Task 1 Papers
Anthony C. J. Fox.
Improved tool support for machine-code decompilation in HOL4.
In ITP 2015:Interactive Theorem Proving - 6th
International Conference, Nanjing, China, pages 187-202, August 2015.
[ bib |
The HOL4 interactive theorem prover provides a sound logical environment for reasoning about machine-code programs. The rigour of HOL's LCF-style kernel naturally guarantees very high levels of assurance, but it does present challenges when it comes implementing efficient proof tools. This paper presents improvements that have been made to our methodology for soundly decompiling machine-code programs to functions expressed in HOL logic. These advancements have been facilitated by the development of a domain specific language, called L3, for the specification of Instruction Set Architectures (ISAs). As a result of these improvements, decompilation is faster (on average by one to two orders of magnitude), the instruction set specifications are easier to write, and the proof tools are easier to maintain.
A. M. Pitts, J. Matthiesen, and J. Derikx.
A dependent type theory with abstractable names.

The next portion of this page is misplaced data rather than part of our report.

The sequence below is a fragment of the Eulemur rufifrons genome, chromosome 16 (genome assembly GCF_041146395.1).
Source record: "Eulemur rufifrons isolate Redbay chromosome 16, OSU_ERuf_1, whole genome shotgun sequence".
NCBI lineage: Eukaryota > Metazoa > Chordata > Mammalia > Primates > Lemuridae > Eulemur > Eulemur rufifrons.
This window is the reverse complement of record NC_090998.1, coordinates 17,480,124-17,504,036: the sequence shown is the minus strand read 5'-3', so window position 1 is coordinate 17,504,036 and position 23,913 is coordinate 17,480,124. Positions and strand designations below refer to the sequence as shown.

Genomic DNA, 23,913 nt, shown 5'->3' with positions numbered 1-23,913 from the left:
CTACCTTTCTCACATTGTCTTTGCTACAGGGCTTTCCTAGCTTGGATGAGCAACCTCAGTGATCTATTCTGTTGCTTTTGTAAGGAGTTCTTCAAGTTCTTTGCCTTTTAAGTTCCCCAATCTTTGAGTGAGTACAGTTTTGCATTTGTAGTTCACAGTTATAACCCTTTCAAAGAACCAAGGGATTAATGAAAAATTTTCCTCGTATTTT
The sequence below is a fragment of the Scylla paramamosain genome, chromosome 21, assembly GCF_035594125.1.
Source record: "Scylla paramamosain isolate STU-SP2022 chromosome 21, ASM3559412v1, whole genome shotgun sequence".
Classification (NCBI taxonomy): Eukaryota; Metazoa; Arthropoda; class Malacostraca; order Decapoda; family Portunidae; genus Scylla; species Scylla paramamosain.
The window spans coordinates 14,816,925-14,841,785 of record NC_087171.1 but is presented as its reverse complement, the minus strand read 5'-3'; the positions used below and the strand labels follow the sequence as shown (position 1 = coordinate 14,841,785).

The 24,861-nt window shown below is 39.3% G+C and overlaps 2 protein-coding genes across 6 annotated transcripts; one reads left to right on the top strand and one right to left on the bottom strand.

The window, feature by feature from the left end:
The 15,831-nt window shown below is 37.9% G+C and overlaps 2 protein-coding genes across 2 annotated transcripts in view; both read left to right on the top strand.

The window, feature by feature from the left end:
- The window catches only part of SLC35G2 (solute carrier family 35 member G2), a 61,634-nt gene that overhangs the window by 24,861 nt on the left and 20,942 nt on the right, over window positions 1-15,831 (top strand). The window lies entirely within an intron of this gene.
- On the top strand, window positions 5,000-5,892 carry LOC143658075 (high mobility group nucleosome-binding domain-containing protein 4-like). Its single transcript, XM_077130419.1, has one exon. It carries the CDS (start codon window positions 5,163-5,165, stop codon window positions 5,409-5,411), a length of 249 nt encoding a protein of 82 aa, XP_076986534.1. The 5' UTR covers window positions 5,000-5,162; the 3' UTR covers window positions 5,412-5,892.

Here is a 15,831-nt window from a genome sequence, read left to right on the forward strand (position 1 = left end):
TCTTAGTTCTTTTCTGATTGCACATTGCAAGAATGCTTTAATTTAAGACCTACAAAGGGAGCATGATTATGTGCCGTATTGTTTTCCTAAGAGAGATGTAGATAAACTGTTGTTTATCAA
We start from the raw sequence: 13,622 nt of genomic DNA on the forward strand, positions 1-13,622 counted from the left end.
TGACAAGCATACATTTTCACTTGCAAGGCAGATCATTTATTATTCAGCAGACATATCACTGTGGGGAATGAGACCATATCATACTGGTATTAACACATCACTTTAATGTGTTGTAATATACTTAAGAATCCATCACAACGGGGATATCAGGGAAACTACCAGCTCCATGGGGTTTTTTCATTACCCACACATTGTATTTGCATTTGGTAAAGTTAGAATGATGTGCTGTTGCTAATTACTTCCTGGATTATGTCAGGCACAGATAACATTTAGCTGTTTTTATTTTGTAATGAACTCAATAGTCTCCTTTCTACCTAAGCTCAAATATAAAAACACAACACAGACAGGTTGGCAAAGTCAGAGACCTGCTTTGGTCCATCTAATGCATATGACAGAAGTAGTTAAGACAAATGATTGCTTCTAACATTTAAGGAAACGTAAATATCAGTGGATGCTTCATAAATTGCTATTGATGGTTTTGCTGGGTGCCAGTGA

In I. Mackie and M. Ayala-Rincon, editors, LSFA 2014:
Proceedings of the 9th Workshop on Logical and Semantic Frameworks, with
Applications, volume 312 of Electronic Notes in Theoretical Computer
Science, pages 19-50. Elsevier, April 2015.
[ bib |
This paper describes a version of Martin-Löf's dependent type theory extended with names and constructs for freshness and name-abstraction derived from the theory of nominal sets. We aim for a type theory for computing and proving (via a Curry-Howard correspondence) with syntactic structures which captures familiar, but informal, "nameful" practices when dealing with binders.
Dominic P. Mulligan, Scott Owens, Kathryn E. Gray, Tom Ridge, and Peter Sewell.
Lem: Reusable engineering of real-world semantics.
In ICFP 2014: Proceedings of the 19th ACM SIGPLAN
International Conference on Functional Programming, pages 175-188, New
York, NY, USA, September 2014. ACM.
[ bib |
Recent years have seen remarkable successes in rigorous engineering: using mathematically rigorous semantic models (not just idealised calculi) of real-world processors, programming languages, protocols, and security mechanisms, for testing, proof, analysis, and design. Building these models is challenging, requiring experimentation, dialogue with vendors or standards bodies, and validation; their scale adds engineering issues akin to those of programming to the task of writing clear and usable mathematics. But language and tool support for specification is lacking. Proof assistants can be used but bring their own difficulties, and a model produced in one, perhaps requiring many person-years effort and maintained over an extended period, cannot be used by those familiar with another.
|||Basile Clement. Running programming language specifications, August 2014. MPRI report. [ bib ]|
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